Second, owing to different contextual and personal factors, it is sometimes unlikely that users will perform the suggested behaviors immediately (Table 1). In this regard, systems should assist users in identifying opportune moments and adjusted behaviors to facilitate user adherence (eg, assisting with quick planning and providing users with more activity options). Our findings further suggest that such assistance should be offered at the moment of perceiving behavioral support, as users are unlikely to attend to the intervention message later. Researchers and designers may consider adding and improving interaction features to support quick planning, identifying opportune moments with the help of calendars [53], and brainstorming possible adjusted behaviors that are “close” to suggested ones (eg, “If you do not have extra time for a walk outside, you can do chores or gardening to get more steps!”). These features may enhance users’ ability to integrate behavioral support into their daily lives. Notably, some of these features may not be new to current mHealth systems (eg, the Roadmap app encourages users to schedule positive activities [54]), but they have not been incorporated into users’ in-the-moment engagement with an intervention message [55]. Building on push notifications or SMS text messages, how should we embed such assistance through interaction designs? Before answering this question, future work is required to understand the extent of assistance that users need and can engage in context. For example, how specific could the planned activity be when users read a behavioral message in context [15,56] and how should users leverage the system to log their plans to be more accountable? The goal of providing assistance to facilitate decision-making is to offer more flexibility to users’ responses and actions. Engagement with these features (eg, quick planning) can also serve as data input to inform more adaptive intervention strategies. However, it is worth noting that future designs will need to balance the trade-off between increased system assistance and the user burden.

Limitations and Future Work

Participants’ recall bias is a potential limitation of this study, as our participants might have missed or forgotten the details of important or distinctive events. However, we were still able to gain important insights into the participants’ decision-making and actions in response to different behavioral messages. In light of our findings, future work should collect more nuanced information about users’ actions (eg, whether they delay actions or perform adjusted behaviors) using in situ data collection methods to gain a more comprehensive understanding. We provided qualitative insights into the delays and adjustments in user actions. Future work may leverage quantitative evidence to differentiate between different levels of delay and different types of adjusted behaviors. Specifically, as the behavioral messages were presented as push notifications, it was challenging for the system to track whether users actually paid attention to a message. For the cases where participants reported not remembering a message, this could be because participants ignored that message. Although ignoring messages is beyond the scope of this study, there is potential value in future investigations of these situations, as well as a system improvement that might provide positive nudging for these behaviors.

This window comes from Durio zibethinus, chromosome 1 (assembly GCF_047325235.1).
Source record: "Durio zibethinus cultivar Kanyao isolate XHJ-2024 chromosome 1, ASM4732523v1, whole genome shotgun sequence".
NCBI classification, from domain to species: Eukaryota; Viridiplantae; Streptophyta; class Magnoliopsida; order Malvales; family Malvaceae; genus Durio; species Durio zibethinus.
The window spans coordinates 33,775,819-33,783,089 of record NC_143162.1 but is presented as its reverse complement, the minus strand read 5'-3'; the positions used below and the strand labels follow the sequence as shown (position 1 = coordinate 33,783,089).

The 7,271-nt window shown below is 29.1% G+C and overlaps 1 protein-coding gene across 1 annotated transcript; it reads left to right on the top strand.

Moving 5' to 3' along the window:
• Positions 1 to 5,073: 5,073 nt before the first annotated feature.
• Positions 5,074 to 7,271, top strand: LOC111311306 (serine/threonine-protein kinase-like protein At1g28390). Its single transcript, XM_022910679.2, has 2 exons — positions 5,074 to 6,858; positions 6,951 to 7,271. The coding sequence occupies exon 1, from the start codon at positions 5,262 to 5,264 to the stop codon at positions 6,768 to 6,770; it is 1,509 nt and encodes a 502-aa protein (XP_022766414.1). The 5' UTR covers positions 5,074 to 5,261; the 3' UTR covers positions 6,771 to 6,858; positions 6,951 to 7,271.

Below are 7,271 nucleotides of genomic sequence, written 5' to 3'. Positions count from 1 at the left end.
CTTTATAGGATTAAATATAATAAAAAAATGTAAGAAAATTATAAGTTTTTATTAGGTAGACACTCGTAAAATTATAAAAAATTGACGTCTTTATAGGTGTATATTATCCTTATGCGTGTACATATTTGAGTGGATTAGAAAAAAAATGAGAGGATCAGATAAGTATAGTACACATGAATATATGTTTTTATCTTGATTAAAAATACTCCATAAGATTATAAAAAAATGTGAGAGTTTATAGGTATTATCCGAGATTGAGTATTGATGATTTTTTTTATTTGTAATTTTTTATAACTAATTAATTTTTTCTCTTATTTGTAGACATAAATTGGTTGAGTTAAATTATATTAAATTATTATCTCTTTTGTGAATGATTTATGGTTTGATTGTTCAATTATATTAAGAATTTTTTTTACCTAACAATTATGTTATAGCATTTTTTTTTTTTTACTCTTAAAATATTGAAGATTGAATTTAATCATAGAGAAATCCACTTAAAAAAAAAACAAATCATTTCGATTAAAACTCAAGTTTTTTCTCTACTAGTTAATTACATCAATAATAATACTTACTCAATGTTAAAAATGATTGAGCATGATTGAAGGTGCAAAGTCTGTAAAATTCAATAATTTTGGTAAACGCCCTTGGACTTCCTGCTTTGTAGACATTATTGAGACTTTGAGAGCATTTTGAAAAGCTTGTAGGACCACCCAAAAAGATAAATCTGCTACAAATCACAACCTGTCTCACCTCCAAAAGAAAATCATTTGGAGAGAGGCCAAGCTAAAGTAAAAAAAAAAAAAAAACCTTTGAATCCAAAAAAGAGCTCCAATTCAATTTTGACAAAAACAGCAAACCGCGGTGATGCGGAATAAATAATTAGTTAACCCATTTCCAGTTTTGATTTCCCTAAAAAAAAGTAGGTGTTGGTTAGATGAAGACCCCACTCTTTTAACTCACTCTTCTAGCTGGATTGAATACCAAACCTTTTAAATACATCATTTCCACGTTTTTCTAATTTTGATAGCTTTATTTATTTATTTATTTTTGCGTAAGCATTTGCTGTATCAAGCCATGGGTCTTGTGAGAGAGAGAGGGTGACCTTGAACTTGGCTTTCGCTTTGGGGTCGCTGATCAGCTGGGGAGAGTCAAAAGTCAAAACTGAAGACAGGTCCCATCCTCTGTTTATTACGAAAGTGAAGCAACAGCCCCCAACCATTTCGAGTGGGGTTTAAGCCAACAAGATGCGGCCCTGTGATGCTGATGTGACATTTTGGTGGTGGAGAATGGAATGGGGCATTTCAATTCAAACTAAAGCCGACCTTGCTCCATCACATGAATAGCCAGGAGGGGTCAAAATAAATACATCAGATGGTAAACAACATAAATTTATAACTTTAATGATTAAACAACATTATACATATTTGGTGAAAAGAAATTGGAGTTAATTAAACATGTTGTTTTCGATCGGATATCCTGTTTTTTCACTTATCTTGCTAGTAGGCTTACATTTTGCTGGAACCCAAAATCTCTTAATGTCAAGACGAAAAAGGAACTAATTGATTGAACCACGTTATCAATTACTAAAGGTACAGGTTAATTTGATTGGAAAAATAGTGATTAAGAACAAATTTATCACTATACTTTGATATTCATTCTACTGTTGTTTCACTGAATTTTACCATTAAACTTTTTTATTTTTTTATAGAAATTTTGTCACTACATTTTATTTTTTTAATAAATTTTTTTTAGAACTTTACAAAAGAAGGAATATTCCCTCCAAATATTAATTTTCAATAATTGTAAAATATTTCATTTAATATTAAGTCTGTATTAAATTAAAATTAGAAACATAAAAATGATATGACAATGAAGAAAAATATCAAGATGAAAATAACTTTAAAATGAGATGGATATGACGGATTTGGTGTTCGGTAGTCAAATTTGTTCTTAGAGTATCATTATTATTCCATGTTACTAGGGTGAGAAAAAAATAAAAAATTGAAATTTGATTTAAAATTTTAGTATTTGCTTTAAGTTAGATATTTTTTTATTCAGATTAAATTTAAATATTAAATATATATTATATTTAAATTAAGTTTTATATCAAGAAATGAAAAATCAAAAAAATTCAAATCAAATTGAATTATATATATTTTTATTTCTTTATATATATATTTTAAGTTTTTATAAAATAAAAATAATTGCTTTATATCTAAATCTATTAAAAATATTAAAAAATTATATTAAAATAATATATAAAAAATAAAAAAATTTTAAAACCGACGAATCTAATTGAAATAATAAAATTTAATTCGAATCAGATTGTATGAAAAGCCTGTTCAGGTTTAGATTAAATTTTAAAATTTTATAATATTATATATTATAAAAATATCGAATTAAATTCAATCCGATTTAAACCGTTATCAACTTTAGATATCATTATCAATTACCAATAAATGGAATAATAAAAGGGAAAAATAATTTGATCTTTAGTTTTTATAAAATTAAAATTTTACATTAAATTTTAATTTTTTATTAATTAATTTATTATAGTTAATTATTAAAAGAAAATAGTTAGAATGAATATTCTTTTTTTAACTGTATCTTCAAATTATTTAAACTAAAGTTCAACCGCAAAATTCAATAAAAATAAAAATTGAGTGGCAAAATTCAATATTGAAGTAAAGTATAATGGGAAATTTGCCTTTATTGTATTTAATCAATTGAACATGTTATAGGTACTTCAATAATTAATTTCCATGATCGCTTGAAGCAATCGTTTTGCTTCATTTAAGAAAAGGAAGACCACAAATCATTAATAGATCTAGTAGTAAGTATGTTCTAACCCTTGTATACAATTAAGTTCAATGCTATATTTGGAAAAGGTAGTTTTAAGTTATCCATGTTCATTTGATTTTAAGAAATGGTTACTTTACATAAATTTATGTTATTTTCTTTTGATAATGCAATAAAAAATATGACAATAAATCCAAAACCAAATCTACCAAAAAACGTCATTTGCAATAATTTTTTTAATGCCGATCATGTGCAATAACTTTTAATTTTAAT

In addition, most participants in this study were female caregivers, limiting the potential generalizability of this sample to male caregivers. However, our gender breakdown is consistent with the broader caregiver literature, in which >75% of care partners are female [57] and is representative of the overall breakdown of the broader study sample from which this pool of participants was drawn. However, it is also possible that the participants who elected to participate in this substudy may have had a more positive experience with the intervention, or they may have had fewer caregiving responsibilities and more free time in which to participate. However, the goal of this inquiry was to investigate the factors that led to the success or failure of behavioral messages and suggest future design opportunities. Even if such a bias is present in this subsample, we were able to identify novel factors that lead to the variation in user actions and suggest future directions to optimize an mHealth intervention. Moreover, in this study, we investigated informal care partners’ experience with the mHealth intervention targeting general well-being. Insights from this study might not be generalizable to other clinical populations. However, informal care partners represent people who lack the capability to engage with mHealth interventions, which means that our findings (eg, variations in user actions) yield important insights to inform the future design and evaluation of mHealth interventions.


In this study, we examined how informal care partners took action in response to different behavioral messages targeting general well-being and identified the various factors underlying action or inaction to each suggested prompt. Specifically, we identified four factors that impacted user decision-making on different actions: (1) uncertainties about the workload required for suggested behaviors, (2) concerns about one’s ability to routinize suggested behaviors, (3) in-the-moment willingness and ability to plan for suggested behaviors, and (4) overall capability to engage with the intervention. Findings from this study shed light on future assessments of user adherence by considering the variations in user actions and intervention features that enhance user adherence and autonomy.

Conflicts of Interest

None declared.

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HCT: hematopoietic cell transplantation
HD: Huntington disease
mHealth: mobile health
RCT: randomized controlled trial
SCI: spinal cord injury

Edited by A Mavragani; submitted 04.04.23; peer-reviewed by S Carpenter; comments to author 30.06.23; revised version received 25.08.23; accepted 08.09.23; published 24.10.23.


©Xinghui Yan, Mark W Newman, Sun Young Park, Angelle Sander, Sung Won Choi, Jennifer Miner, Zhenke Wu, Noelle Carlozzi. Originally published in JMIR Formative Research (, 24.10.2023.